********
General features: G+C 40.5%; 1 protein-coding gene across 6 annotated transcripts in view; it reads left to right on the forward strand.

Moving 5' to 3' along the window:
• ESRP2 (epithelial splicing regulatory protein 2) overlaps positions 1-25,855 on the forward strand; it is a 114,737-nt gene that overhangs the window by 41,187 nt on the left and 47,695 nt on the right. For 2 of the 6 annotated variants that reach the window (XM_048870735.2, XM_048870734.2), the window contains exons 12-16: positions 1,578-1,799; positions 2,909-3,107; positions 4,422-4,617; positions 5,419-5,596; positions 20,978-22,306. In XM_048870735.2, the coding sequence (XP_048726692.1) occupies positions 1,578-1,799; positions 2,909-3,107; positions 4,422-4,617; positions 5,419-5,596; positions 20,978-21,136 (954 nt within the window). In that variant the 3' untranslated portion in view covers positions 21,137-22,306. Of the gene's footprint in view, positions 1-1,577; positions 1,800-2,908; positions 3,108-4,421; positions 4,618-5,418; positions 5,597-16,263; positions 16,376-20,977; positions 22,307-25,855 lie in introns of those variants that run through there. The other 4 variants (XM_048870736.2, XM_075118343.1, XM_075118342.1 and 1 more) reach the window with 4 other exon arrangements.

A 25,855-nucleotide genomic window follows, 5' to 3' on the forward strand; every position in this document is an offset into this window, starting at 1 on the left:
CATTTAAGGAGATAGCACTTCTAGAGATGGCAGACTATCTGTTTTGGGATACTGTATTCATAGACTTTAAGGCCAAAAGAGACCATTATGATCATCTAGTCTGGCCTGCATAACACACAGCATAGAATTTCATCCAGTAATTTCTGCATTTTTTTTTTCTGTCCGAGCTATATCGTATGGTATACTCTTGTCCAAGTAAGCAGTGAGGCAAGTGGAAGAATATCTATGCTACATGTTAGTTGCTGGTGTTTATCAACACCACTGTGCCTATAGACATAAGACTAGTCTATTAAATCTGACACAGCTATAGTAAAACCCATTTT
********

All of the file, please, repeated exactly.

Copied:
General features: G+C 40.5%; 1 protein-coding gene across 6 annotated transcripts in view; it reads left to right on the forward strand.

Moving 5' to 3' along the window:
• ESRP2 (epithelial splicing regulatory protein 2) overlaps positions 1-25,855 on the forward strand; it is a 114,737-nt gene that overhangs the window by 41,187 nt on the left and 47,695 nt on the right. For 2 of the 6 annotated variants that reach the window (XM_048870735.2, XM_048870734.2), the window contains exons 12-16: positions 1,578-1,799; positions 2,909-3,107; positions 4,422-4,617; positions 5,419-5,596; positions 20,978-22,306. In XM_048870735.2, the coding sequence (XP_048726692.1) occupies positions 1,578-1,799; positions 2,909-3,107; positions 4,422-4,617; positions 5,419-5,596; positions 20,978-21,136 (954 nt within the window). In that variant the 3' untranslated portion in view covers positions 21,137-22,306. Of the gene's footprint in view, positions 1-1,577; positions 1,800-2,908; positions 3,108-4,421; positions 4,618-5,418; positions 5,597-16,263; positions 16,376-20,977; positions 22,307-25,855 lie in introns of those variants that run through there. The other 4 variants (XM_048870736.2, XM_075118343.1, XM_075118342.1 and 1 more) reach the window with 4 other exon arrangements.

A 25,855-nucleotide genomic window follows, 5' to 3' on the forward strand; every position in this document is an offset into this window, starting at 1 on the left:
CATTTAAGGAGATAGCACTTCTAGAGATGGCAGACTATCTGTTTTGGGATACTGTATTCATAGACTTTAAGGCCAAAAGAGACCATTATGATCATCTAGTCTGGCCTGCATAACACACAGCATAGAATTTCATCCAGTAATTTCTGCATTTTTTTTTTCTGTCCGAGCTATATCGTATGGTATACTCTTGTCCAAGTAAGCAGTGAGGCAAGTGGAAGAATATCTATGCTACATGTTAGTTGCTGGTGTTTATCAACACCACTGTGCCTATAGACATAAGACTAGTCTATTAAATCTGACACAGCTATAGTAAAACCCATTTT